Make Space for Adolescent Mothers Affected by HIV

Dudu Young Families First Blog

I am Duduzile (Dudu) Dlamini, a global advocate of sex worker rights and an Ambassador to the Coalition. I believe we must empower adolescent parents affected by HIV, by making space for them in society. Adolescent mothers living with HIV are very vulnerable as a result of being criminalised by the laws they are living in. When this happens they lose hope. They stop dreaming about a better future. They lose self-esteem, and they don’t believe in themselves.

Because of their young age, adolescent mothers feel that they don’t have the power to say they know what they are doing. They live with the double stigma of being a young mother and living with HIV. Adolescent mothers who are sex workers by occupation face further prejudice. They have nothing to make them proud, they have no sense of agency, can feel isolated and are often left behind compared with their peers. With no-one to believe in them, there is a limit to the space available where they can impress themselves. This is why making space for and recognising this key population is so important.

I want to motivate adolescent mothers to have the skills they need to express themselves so they can make their own decisions, and exercise their right to make choices, including taking care of their own health and that of their children. Many of these mothers will question their need to take their HIV medication when they have no faith in their future.

This needs to change to create improved outcomes for adolescent parents living with HIV and their children. Firstly, for all women across society, we need to change beliefs. This means removing patriarchy and achieving social justice for women. We can do this by creating a shared space for all people affected by issues surrounding HIV and adolescent motherhood and fatherhood. A space where they can have their voices heard and understand the pressures they face. We have to include adolescent parents in decision-making, we can’t plan for people who are not in the room. This is why I support the #YoungFamiliesFirst campaign, which calls for people in the community, in the clinic and within governments to stand up for adolescent parents’ rights in order to create lasting change.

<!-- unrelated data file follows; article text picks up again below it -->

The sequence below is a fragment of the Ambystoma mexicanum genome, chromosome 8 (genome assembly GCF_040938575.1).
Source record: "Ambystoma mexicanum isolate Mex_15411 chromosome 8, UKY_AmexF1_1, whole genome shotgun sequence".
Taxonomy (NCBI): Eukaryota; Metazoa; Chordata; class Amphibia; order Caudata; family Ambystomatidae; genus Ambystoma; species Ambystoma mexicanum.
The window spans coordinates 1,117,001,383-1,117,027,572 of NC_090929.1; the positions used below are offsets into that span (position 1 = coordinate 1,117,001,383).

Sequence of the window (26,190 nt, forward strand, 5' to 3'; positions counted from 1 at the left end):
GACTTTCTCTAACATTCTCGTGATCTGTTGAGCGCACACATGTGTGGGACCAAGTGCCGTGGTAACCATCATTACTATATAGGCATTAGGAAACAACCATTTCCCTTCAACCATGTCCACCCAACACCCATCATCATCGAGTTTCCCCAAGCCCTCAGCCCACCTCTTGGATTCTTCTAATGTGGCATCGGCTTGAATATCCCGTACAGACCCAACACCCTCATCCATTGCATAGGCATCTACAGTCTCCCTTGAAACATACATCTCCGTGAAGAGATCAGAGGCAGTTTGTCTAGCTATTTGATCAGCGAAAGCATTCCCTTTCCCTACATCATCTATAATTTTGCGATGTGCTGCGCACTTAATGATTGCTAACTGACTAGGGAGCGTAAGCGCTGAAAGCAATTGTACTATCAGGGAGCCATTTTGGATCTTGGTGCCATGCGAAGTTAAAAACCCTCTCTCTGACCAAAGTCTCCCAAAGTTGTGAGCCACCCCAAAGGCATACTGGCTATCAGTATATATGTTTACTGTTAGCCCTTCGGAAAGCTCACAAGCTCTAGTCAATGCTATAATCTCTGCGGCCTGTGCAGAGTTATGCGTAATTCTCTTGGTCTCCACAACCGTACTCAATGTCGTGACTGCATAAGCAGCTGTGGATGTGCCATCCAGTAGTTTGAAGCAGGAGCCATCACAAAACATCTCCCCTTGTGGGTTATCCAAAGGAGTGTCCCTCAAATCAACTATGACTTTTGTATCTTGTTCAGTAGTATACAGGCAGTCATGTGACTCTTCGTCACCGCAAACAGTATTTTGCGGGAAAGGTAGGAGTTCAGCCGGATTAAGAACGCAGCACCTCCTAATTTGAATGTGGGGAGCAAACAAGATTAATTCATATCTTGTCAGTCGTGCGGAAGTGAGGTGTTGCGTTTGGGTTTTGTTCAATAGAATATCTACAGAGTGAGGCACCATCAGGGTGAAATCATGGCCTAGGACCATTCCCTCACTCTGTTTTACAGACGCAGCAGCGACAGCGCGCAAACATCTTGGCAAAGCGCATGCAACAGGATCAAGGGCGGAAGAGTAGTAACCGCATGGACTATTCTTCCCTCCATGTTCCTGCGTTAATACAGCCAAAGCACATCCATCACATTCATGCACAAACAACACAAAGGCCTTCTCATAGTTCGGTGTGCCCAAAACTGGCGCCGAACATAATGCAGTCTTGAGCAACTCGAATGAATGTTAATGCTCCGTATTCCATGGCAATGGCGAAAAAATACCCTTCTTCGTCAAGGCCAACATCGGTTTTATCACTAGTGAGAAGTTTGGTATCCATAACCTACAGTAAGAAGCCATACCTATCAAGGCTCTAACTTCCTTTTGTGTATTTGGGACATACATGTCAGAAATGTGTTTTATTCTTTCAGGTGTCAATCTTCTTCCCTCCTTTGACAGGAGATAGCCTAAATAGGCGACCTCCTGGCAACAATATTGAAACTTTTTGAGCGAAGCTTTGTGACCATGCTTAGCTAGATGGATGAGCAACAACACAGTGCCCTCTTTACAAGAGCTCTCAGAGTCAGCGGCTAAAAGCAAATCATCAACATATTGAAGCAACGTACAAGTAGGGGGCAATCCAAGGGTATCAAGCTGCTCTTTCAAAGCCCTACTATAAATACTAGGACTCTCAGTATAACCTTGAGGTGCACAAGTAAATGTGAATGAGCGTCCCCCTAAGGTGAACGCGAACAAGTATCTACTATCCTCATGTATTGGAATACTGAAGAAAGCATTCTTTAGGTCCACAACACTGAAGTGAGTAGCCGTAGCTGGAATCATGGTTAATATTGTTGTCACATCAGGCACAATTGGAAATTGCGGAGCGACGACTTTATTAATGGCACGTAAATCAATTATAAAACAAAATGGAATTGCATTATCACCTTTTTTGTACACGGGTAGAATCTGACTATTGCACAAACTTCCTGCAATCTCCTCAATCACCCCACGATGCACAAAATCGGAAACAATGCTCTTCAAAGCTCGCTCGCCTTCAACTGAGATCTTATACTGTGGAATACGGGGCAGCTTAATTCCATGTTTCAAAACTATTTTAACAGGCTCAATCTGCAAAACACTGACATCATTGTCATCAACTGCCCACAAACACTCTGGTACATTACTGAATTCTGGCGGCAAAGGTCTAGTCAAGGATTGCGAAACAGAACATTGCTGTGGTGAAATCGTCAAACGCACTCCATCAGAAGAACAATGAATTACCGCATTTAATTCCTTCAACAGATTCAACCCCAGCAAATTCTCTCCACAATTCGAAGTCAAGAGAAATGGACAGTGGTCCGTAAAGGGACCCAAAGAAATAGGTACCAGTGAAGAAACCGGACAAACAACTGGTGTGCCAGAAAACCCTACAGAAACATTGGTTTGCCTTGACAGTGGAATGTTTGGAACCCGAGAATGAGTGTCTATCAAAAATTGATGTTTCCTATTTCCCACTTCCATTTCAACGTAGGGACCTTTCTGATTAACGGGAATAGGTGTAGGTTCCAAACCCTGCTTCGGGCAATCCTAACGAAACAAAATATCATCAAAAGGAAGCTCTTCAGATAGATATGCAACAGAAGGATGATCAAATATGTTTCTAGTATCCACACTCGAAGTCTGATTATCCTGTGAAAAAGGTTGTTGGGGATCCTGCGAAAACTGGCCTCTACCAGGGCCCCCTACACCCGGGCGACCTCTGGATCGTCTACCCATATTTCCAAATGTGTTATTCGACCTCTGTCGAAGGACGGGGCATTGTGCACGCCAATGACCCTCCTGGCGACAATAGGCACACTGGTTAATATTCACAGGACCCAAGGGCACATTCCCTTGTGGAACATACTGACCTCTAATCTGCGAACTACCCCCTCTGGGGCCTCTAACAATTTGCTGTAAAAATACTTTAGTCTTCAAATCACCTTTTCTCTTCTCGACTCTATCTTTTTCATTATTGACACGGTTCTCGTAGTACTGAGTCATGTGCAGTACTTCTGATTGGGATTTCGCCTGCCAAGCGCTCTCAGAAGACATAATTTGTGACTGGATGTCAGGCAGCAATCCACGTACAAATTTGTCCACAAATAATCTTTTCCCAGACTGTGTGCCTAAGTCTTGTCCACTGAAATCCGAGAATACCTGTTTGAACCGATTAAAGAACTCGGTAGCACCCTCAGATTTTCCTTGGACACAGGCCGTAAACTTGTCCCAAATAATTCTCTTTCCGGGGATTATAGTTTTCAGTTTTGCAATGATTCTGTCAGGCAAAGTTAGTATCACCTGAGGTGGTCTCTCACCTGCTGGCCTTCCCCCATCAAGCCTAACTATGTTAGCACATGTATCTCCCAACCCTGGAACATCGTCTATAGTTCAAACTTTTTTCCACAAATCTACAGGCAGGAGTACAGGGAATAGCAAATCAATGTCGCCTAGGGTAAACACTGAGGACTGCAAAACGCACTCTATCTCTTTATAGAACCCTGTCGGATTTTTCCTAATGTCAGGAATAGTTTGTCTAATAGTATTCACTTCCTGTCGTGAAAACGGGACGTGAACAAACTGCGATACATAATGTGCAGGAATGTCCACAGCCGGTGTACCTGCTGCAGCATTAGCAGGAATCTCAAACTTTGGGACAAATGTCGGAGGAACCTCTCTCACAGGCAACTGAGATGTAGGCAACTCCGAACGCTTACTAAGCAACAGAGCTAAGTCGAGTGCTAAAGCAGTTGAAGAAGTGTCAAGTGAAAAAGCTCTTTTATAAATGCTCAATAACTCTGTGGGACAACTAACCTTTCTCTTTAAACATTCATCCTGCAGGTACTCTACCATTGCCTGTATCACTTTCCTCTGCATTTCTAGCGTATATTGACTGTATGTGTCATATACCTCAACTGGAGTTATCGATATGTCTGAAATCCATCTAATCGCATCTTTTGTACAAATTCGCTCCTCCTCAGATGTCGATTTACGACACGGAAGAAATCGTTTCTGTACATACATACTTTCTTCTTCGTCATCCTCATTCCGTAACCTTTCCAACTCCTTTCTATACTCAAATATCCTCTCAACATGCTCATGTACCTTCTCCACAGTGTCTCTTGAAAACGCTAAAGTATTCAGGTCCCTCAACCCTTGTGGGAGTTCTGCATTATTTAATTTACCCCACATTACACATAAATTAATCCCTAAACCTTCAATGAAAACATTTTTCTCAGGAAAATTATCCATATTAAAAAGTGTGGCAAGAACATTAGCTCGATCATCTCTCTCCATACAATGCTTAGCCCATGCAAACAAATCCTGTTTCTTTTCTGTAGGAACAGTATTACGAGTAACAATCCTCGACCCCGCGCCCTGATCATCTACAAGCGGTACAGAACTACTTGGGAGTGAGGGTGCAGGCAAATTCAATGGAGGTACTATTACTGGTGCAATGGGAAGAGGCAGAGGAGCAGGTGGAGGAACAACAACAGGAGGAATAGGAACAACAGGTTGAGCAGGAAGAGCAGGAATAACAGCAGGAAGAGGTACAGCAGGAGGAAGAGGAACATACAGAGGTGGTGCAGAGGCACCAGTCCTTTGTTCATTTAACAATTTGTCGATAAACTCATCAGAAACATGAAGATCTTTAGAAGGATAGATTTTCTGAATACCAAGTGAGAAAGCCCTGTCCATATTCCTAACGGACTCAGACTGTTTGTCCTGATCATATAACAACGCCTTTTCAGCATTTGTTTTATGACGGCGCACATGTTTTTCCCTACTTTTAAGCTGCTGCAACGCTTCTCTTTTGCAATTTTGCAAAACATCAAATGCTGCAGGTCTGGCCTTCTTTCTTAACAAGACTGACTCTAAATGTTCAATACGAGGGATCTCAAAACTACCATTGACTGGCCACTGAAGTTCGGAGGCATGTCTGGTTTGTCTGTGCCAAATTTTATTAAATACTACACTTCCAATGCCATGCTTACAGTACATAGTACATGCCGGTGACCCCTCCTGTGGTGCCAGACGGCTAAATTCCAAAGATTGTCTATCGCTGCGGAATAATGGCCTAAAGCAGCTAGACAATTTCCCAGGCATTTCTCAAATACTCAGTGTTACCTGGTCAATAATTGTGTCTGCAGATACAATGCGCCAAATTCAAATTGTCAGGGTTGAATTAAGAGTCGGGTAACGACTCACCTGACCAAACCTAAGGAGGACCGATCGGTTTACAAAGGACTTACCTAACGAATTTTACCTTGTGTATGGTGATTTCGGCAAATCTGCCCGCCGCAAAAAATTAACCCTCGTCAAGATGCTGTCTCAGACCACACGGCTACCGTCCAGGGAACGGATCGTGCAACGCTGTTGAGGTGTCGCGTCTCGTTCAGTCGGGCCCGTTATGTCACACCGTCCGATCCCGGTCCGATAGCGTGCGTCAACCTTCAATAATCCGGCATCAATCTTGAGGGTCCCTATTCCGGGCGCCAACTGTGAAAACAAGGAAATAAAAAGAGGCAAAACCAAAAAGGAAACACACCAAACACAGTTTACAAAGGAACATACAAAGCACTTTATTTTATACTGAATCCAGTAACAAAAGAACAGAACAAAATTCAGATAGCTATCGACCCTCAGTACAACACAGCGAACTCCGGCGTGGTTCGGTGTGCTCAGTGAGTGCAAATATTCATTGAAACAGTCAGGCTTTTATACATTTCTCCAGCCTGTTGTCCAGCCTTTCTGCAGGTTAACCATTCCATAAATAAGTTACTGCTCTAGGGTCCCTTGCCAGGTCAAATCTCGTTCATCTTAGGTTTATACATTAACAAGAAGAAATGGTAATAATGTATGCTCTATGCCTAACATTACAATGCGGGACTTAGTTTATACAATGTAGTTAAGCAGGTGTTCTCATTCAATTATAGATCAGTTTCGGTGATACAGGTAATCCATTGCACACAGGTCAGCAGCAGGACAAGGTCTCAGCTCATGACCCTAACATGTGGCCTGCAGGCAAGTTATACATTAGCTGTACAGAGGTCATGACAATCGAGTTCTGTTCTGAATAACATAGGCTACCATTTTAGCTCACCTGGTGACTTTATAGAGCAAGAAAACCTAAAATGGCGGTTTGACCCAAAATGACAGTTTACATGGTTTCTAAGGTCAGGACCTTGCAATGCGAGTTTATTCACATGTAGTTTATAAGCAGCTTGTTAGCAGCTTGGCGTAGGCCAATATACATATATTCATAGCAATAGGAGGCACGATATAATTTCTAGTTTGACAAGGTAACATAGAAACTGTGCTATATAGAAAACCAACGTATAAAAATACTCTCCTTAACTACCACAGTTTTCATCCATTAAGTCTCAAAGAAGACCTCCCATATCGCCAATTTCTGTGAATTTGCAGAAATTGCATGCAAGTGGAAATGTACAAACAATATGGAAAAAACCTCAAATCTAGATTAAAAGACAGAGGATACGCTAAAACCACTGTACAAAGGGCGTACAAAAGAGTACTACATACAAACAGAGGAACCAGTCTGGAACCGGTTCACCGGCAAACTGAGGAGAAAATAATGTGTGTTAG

When we empower adolescent parents to own their problems, we find we don’t need to lead them – they can lead themselves. By working together to look closer at the lives of adolescent women living in poverty, and wider gender equality issues, we can make progress, they can make progress.

My message to adolescent parents is: I am listening to you and I believe in you. I recognise you and I am here to support you, not make decisions for you. I think we’ve made a big mistake before. From now, and moving forward, I will put you first. For everyone else I say, don’t think of your prejudices, of adolescent parents’ HIV, think of their future and what is best for them.

Find out more about the #YoungFamiliesFirst campaign.